Future of Work

Jobless men are looking for employment – we just need to help them find it

A man looks at a list of employers at the 2009 CUNY Big Apple Job Fair at the Jacob K. Javits Convention Center in New York March 20, 2009.

Image: REUTERS/Shannon Stapleton

Nick Buffie
Research Assistant, CEPR
Our Impact
What's the World Economic Forum doing to accelerate action on Future of Work?
The Big Picture
Explore and monitor how Future of Work is affecting economies, industries and global issues
A hand holding a looking glass by a lake
Crowdsource Innovation
Get involved with our crowdsourced digital platform to deliver impact at scale
Stay up to date:

Future of Work

This past January, American Enterprise Institute (AEI) economist Nicholas Eberstadt gave an interesting presentation on his book Men Without Work: America’s Invisible Crisis. In the presentation, Eberstadt contended that employment was falling among prime-age men primarily because of a declining interest in work. “The reason for this collapse of work for men,” he said, “has been a flight from work by men”.

To show that the drop in employment is mostly about lack of desire rather than lack of economic demand, Eberstadt cites the decline in labour force participation among prime-age men. The labour force participation rate differs from the employment rate in that it includes people who are counted in the official unemployment rate – those who are out of work but have searched for a job in the past four weeks. The logic here is that if non-employed men wanted to work, they’d be out searching for a job and would therefore still be considered part of the labour force.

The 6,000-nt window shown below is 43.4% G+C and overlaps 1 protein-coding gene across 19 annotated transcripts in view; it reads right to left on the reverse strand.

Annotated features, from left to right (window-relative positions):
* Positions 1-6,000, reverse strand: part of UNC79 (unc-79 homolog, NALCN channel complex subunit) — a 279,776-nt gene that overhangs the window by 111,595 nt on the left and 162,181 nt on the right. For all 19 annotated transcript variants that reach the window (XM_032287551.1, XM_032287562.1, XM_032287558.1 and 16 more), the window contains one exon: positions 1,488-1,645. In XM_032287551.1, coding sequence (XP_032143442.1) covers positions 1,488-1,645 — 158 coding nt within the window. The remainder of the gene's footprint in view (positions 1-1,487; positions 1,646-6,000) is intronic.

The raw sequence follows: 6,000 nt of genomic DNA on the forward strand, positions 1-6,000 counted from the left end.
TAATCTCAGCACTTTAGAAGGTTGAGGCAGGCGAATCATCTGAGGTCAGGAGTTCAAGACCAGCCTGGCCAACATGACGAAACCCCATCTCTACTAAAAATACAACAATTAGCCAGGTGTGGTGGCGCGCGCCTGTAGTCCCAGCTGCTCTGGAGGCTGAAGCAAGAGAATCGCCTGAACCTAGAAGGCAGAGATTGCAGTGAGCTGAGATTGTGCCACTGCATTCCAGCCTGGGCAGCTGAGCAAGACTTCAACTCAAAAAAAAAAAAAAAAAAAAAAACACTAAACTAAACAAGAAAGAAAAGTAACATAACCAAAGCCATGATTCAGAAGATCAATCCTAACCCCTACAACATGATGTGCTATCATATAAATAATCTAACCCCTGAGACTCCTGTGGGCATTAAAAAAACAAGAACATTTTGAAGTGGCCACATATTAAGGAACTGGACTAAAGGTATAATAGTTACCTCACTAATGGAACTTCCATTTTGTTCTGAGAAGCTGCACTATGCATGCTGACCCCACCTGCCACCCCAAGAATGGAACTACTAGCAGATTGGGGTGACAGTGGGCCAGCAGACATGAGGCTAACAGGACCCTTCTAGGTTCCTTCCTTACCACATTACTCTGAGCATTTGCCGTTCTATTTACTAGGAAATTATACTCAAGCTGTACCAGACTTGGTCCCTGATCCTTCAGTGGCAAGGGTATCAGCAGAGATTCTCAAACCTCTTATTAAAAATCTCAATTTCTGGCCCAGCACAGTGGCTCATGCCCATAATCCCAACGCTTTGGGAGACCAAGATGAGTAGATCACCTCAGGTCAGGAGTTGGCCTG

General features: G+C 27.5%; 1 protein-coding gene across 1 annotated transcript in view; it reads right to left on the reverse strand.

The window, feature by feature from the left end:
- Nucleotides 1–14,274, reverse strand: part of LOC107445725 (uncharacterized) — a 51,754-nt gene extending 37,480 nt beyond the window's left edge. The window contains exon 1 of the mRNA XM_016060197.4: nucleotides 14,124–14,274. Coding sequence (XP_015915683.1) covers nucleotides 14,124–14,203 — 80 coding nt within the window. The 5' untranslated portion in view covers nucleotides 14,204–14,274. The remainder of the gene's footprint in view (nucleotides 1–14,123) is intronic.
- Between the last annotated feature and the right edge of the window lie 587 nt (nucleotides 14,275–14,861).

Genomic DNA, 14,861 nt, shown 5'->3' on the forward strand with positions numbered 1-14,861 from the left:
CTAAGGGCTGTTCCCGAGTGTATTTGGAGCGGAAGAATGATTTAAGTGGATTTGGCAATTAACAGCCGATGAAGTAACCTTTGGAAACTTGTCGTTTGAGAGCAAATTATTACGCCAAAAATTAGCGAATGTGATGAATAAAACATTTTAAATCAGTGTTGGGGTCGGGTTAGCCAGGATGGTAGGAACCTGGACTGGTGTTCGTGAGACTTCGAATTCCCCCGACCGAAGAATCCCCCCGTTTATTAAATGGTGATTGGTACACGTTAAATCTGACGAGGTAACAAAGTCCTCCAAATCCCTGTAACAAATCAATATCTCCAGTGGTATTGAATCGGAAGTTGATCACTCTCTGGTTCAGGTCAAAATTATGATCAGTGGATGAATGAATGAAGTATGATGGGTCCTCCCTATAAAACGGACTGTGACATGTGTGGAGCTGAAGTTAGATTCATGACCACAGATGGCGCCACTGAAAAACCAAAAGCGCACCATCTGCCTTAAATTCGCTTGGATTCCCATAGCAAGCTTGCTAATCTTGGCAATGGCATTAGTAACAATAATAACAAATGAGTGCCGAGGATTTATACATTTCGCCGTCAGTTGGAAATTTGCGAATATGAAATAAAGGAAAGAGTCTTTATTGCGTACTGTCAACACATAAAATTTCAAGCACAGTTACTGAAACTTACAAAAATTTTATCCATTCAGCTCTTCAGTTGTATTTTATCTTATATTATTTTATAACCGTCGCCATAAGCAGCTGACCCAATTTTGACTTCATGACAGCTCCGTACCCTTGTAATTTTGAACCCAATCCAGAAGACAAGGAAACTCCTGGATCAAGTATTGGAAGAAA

Not the full picture

However, there are plenty of people not in the labour force who would happily work if only they were given the opportunity. In fact, there are currently around 6 million Americans not in the labour force (NILF) who say they want a job. This figure is up by well over a million since 2007.

If more of today’s jobless prime-age men are being counted as “NILF Want a Job” than in the past, the drop in prime-age men who want to work may be smaller than the drop in labour force participation. The data on prime-age men NILF who want to work are available for March of each year going back to the mid-1990s, which unfortunately isn’t as far back as Eberstadt goes.

During this period, the labour force participation rate of prime-age men peaked at 91.5% and 91.4% in the years 1998 and 2000, respectively. Including data from 1999, the average prime-age male labour force participation rate for these three years was 91.3%. These were also the three years with highest prime-age male employment rates – 87.7% of prime-age men were employed in March 1998, 87.8% were employed in March 1999, and 88.3% were employed in March 2000. The years 1998-2000 represent the three-year peak for both the employment and civilian labour force participation rates of prime-age men.